3. Treat Services as R&D: As many large technology companies have found, providers of product-service hybrids now have a faster and less costly alternative for releasing innovative products: they can experiment by developing and offering new services. By doing so, they can see how customers use information-based features and gain insights into their needs. As enterprises start offering cloud-based IIoT services, they can quickly test features to uncover the capabilities customers find most valuable and continue to offer the best. Over time, as companies understand the customers’ needs, they can use what they have learned from selling services to build a well-targeted generation of products designed for the IIoT.

4. Integrate Digital and Human Labor: Offering product-service hybrids will require a workforce to create, support, and sell them. Such employees will include product managers, software developers to create and test new information services, hardware designers to develop the products, data scientists to create and interpret analytics, and user interface and experience designers. Sales managers and marketers will be needed to position and sell the new offerings, within product and service providers and across sales channels.

While the potential for revenue generation from the IIoT is vast, the challenges facing companies that seek to explore this potential may seem daunting. Companies can begin by piloting new services that benefit key stakeholders such as customers, original equipment manufacturers, and dealers. They should also begin thinking about tomorrow’s partner ecosystem – the partners and suppliers needed to create and deliver services to reach new customers.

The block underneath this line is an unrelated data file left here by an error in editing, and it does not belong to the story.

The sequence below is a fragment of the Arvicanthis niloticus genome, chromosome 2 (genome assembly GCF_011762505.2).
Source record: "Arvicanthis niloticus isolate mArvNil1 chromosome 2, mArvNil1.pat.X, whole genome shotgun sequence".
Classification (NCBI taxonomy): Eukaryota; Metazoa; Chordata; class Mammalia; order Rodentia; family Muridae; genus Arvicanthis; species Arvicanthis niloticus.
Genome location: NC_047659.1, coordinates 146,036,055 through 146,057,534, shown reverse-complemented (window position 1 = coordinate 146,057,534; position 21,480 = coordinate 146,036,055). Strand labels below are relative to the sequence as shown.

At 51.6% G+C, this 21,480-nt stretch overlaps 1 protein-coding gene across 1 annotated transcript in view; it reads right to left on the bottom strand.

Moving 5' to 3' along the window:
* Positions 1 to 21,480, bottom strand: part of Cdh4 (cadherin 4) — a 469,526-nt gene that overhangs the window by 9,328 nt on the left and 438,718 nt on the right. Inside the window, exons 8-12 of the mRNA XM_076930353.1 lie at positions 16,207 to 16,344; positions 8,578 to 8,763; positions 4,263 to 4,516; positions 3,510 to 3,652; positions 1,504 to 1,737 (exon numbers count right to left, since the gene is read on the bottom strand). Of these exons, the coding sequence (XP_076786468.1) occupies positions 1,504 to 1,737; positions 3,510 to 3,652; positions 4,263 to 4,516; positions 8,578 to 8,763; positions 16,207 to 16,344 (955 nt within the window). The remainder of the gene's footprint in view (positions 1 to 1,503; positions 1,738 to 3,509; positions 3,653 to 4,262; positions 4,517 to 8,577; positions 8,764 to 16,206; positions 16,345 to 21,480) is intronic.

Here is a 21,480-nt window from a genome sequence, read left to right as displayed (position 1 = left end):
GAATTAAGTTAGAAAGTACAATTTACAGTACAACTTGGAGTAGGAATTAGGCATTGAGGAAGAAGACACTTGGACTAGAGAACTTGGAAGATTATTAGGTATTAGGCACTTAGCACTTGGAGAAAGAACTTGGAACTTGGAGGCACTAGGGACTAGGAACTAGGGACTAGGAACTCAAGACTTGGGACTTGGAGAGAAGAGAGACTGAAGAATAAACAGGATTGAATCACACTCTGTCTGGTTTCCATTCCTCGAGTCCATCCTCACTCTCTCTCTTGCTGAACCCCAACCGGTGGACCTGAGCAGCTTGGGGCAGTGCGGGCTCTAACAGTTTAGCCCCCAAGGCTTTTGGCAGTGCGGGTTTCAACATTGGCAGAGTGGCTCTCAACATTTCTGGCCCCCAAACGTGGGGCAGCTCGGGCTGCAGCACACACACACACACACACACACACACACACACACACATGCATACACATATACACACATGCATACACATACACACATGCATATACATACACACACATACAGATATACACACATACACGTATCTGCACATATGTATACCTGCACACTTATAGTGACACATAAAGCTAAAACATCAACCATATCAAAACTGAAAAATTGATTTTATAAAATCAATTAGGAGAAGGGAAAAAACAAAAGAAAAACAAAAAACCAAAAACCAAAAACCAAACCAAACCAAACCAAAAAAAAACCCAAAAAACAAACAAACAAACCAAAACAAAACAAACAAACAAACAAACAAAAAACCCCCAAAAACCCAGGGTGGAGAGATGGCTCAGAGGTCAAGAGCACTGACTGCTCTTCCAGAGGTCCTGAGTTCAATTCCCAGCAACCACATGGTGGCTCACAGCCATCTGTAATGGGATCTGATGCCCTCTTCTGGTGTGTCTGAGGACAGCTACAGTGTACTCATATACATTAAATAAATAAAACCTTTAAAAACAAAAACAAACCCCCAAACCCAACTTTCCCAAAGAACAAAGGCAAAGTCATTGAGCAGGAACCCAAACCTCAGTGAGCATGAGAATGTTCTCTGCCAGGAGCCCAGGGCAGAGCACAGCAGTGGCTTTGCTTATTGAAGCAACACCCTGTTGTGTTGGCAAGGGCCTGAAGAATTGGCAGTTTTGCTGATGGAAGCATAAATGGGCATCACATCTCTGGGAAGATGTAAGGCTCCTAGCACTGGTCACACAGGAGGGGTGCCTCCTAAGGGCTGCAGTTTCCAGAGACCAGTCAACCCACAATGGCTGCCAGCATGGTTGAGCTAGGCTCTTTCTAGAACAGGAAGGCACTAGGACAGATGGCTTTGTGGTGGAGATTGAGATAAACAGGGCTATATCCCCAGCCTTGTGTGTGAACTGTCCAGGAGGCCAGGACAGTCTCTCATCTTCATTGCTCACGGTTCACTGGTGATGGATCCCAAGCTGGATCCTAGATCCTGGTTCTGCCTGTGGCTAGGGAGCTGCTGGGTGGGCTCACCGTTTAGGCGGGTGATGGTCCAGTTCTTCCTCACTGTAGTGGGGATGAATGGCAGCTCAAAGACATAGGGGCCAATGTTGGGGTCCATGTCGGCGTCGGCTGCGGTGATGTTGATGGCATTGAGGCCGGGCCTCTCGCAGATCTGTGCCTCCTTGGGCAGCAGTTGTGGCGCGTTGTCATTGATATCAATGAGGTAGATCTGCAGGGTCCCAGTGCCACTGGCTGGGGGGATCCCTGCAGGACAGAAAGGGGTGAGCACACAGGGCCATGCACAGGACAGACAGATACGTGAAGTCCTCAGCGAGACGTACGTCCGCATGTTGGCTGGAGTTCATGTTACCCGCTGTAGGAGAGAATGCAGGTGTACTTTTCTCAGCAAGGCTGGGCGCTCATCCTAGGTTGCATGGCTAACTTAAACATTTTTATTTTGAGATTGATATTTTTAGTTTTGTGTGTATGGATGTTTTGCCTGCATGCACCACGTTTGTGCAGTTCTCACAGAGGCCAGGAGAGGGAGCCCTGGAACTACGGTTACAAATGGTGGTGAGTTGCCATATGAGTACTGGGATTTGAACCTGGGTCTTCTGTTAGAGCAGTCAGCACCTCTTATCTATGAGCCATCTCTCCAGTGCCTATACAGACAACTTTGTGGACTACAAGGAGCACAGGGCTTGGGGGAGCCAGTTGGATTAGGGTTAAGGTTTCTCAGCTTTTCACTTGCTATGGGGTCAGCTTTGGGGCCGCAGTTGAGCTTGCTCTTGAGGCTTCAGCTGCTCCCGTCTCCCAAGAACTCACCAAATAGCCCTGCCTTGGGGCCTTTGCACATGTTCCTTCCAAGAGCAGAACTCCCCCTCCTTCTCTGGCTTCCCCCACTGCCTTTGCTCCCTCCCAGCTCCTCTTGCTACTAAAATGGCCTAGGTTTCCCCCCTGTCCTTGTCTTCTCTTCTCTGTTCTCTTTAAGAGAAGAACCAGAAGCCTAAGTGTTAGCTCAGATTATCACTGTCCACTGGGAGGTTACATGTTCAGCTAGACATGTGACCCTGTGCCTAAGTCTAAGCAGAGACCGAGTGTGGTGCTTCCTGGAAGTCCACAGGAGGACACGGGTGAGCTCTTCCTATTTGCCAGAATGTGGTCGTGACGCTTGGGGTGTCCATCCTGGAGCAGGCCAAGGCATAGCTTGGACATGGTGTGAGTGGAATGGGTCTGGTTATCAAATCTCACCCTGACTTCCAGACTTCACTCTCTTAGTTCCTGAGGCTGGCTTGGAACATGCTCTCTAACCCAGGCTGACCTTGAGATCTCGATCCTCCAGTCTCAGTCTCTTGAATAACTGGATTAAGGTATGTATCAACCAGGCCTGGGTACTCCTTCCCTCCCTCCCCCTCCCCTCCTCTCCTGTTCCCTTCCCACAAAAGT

Companies interested in building revenue from the IIoT should work to develop the architecture and frameworks that will accommodate sensor networks, industrial analytics, and an ecosystem of intelligent machine application. They should also be examining the financial models now in use to see if they can accurately evaluate the return on these investments, as well as to manage the costs of transitioning from a product to a product-service mix.

Another key area of concern is the sales or dealer network. It is important to assess whether the current network has the right incentives and training to support a new growth strategy. Marketing, customer support and service operations need to be prepared as well. In addition, to deliver new digital services, it is essential to consider what data governance, legal and other protections should be in place. For example, it might be necessary to determine who has the permission to use data generated by a “connected” piece of machinery.

Ultimately, people will be at the center of any IIoT strategy. Data must be delivered in such a way that experts and non-experts alike can easily work with it. Companies need to identify the skills needed to run an IIoT-based business while creating ways to obtain the requisite talent.

The Industrial Internet of Things is evolving quickly and bringing with it the potential for enormous disruption across many industries. Businesses need to be thinking ahead about their digital strategies for taking advantage of a new world of industrial products and services. While there are still numerous technological, operational and security challenges to overcome, the companies that use the IIoT to identify new growth opportunities and launch new product-service hybrids will be the ones who are best-positioned to compete in the digital marketplace of tomorrow.